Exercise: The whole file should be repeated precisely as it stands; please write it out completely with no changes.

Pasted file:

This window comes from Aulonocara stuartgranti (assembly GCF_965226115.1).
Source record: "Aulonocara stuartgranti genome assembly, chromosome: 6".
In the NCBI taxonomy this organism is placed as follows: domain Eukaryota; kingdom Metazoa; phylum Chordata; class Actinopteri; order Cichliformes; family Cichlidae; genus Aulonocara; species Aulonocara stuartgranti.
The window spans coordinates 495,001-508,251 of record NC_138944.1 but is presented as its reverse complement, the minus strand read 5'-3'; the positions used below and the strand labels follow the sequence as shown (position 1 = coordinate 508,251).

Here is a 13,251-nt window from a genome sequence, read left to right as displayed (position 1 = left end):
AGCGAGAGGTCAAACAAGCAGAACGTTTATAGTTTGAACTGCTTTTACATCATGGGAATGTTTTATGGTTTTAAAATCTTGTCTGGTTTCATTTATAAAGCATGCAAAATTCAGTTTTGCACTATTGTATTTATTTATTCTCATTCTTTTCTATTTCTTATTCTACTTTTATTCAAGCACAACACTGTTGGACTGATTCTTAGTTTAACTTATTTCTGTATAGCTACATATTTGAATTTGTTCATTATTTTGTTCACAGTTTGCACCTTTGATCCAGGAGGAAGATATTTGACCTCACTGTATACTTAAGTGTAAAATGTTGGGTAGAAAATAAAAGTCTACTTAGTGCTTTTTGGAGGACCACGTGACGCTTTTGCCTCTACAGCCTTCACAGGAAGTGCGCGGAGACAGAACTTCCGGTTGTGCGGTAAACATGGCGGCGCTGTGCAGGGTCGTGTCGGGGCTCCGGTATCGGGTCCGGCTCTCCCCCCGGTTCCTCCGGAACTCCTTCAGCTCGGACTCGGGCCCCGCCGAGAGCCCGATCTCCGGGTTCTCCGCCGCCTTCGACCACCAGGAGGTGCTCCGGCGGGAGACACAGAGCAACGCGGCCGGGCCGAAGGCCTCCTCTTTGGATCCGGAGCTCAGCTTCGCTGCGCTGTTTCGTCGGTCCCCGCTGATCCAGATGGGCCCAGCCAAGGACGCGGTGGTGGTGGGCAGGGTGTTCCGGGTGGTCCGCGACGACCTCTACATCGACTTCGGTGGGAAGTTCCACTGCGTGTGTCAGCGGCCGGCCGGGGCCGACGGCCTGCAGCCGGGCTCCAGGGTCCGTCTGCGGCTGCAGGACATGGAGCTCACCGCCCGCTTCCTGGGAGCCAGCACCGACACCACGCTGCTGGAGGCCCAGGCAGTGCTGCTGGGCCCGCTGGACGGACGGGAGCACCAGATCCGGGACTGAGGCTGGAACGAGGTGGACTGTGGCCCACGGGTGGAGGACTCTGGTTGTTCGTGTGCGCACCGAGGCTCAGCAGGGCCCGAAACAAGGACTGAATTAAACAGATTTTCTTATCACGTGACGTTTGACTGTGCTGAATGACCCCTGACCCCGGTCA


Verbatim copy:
This window comes from Aulonocara stuartgranti (assembly GCF_965226115.1).
Source record: "Aulonocara stuartgranti genome assembly, chromosome: 6".
In the NCBI taxonomy this organism is placed as follows: domain Eukaryota; kingdom Metazoa; phylum Chordata; class Actinopteri; order Cichliformes; family Cichlidae; genus Aulonocara; species Aulonocara stuartgranti.
The window spans coordinates 495,001-508,251 of record NC_138944.1 but is presented as its reverse complement, the minus strand read 5'-3'; the positions used below and the strand labels follow the sequence as shown (position 1 = coordinate 508,251).

Here is a 13,251-nt window from a genome sequence, read left to right as displayed (position 1 = left end):
AGCGAGAGGTCAAACAAGCAGAACGTTTATAGTTTGAACTGCTTTTACATCATGGGAATGTTTTATGGTTTTAAAATCTTGTCTGGTTTCATTTATAAAGCATGCAAAATTCAGTTTTGCACTATTGTATTTATTTATTCTCATTCTTTTCTATTTCTTATTCTACTTTTATTCAAGCACAACACTGTTGGACTGATTCTTAGTTTAACTTATTTCTGTATAGCTACATATTTGAATTTGTTCATTATTTTGTTCACAGTTTGCACCTTTGATCCAGGAGGAAGATATTTGACCTCACTGTATACTTAAGTGTAAAATGTTGGGTAGAAAATAAAAGTCTACTTAGTGCTTTTTGGAGGACCACGTGACGCTTTTGCCTCTACAGCCTTCACAGGAAGTGCGCGGAGACAGAACTTCCGGTTGTGCGGTAAACATGGCGGCGCTGTGCAGGGTCGTGTCGGGGCTCCGGTATCGGGTCCGGCTCTCCCCCCGGTTCCTCCGGAACTCCTTCAGCTCGGACTCGGGCCCCGCCGAGAGCCCGATCTCCGGGTTCTCCGCCGCCTTCGACCACCAGGAGGTGCTCCGGCGGGAGACACAGAGCAACGCGGCCGGGCCGAAGGCCTCCTCTTTGGATCCGGAGCTCAGCTTCGCTGCGCTGTTTCGTCGGTCCCCGCTGATCCAGATGGGCCCAGCCAAGGACGCGGTGGTGGTGGGCAGGGTGTTCCGGGTGGTCCGCGACGACCTCTACATCGACTTCGGTGGGAAGTTCCACTGCGTGTGTCAGCGGCCGGCCGGGGCCGACGGCCTGCAGCCGGGCTCCAGGGTCCGTCTGCGGCTGCAGGACATGGAGCTCACCGCCCGCTTCCTGGGAGCCAGCACCGACACCACGCTGCTGGAGGCCCAGGCAGTGCTGCTGGGCCCGCTGGACGGACGGGAGCACCAGATCCGGGACTGAGGCTGGAACGAGGTGGACTGTGGCCCACGGGTGGAGGACTCTGGTTGTTCGTGTGCGCACCGAGGCTCAGCAGGGCCCGAAACAAGGACTGAATTAAACAGATTTTCTTATCACGTGACGTTTGACTGTGCTGAATGACCCCTGACCCCGGTCA